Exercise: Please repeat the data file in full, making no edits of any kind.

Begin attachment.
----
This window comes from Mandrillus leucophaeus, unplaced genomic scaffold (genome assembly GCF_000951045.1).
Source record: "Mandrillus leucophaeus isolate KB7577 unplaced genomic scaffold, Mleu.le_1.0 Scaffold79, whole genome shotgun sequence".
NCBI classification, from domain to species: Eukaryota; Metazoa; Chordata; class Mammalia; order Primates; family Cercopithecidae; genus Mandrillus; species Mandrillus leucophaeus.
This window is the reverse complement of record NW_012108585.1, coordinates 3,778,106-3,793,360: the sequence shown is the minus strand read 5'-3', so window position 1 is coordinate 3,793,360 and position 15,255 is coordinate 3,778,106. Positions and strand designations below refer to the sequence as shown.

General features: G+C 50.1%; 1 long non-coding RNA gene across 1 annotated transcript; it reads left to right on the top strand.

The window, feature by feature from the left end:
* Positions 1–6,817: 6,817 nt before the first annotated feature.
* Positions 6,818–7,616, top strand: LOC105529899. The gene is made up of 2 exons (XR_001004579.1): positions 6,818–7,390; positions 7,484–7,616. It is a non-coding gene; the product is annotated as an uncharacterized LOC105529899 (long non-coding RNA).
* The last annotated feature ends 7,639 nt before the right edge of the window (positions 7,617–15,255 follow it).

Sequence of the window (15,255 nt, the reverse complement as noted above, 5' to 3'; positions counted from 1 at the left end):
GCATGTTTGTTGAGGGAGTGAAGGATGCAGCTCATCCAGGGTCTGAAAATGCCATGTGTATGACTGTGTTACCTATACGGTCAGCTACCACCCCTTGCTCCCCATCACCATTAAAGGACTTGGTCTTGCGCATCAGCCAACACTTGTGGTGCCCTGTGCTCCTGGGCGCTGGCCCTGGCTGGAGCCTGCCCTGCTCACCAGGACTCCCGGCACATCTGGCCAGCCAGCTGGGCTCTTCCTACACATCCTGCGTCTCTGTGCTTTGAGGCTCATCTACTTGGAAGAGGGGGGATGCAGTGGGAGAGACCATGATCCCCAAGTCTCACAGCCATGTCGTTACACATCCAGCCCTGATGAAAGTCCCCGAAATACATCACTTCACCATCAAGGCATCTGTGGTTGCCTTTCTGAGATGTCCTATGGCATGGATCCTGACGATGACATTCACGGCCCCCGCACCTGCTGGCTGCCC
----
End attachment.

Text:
This window comes from Mandrillus leucophaeus, unplaced genomic scaffold (genome assembly GCF_000951045.1).
Source record: "Mandrillus leucophaeus isolate KB7577 unplaced genomic scaffold, Mleu.le_1.0 Scaffold79, whole genome shotgun sequence".
NCBI classification, from domain to species: Eukaryota; Metazoa; Chordata; class Mammalia; order Primates; family Cercopithecidae; genus Mandrillus; species Mandrillus leucophaeus.
This window is the reverse complement of record NW_012108585.1, coordinates 3,778,106-3,793,360: the sequence shown is the minus strand read 5'-3', so window position 1 is coordinate 3,793,360 and position 15,255 is coordinate 3,778,106. Positions and strand designations below refer to the sequence as shown.

General features: G+C 50.1%; 1 long non-coding RNA gene across 1 annotated transcript; it reads left to right on the top strand.

The window, feature by feature from the left end:
* Positions 1–6,817: 6,817 nt before the first annotated feature.
* Positions 6,818–7,616, top strand: LOC105529899. The gene is made up of 2 exons (XR_001004579.1): positions 6,818–7,390; positions 7,484–7,616. It is a non-coding gene; the product is annotated as an uncharacterized LOC105529899 (long non-coding RNA).
* The last annotated feature ends 7,639 nt before the right edge of the window (positions 7,617–15,255 follow it).

Sequence of the window (15,255 nt, the reverse complement as noted above, 5' to 3'; positions counted from 1 at the left end):
GCATGTTTGTTGAGGGAGTGAAGGATGCAGCTCATCCAGGGTCTGAAAATGCCATGTGTATGACTGTGTTACCTATACGGTCAGCTACCACCCCTTGCTCCCCATCACCATTAAAGGACTTGGTCTTGCGCATCAGCCAACACTTGTGGTGCCCTGTGCTCCTGGGCGCTGGCCCTGGCTGGAGCCTGCCCTGCTCACCAGGACTCCCGGCACATCTGGCCAGCCAGCTGGGCTCTTCCTACACATCCTGCGTCTCTGTGCTTTGAGGCTCATCTACTTGGAAGAGGGGGGATGCAGTGGGAGAGACCATGATCCCCAAGTCTCACAGCCATGTCGTTACACATCCAGCCCTGATGAAAGTCCCCGAAATACATCACTTCACCATCAAGGCATCTGTGGTTGCCTTTCTGAGATGTCCTATGGCATGGATCCTGACGATGACATTCACGGCCCCCGCACCTGCTGGCTGCCC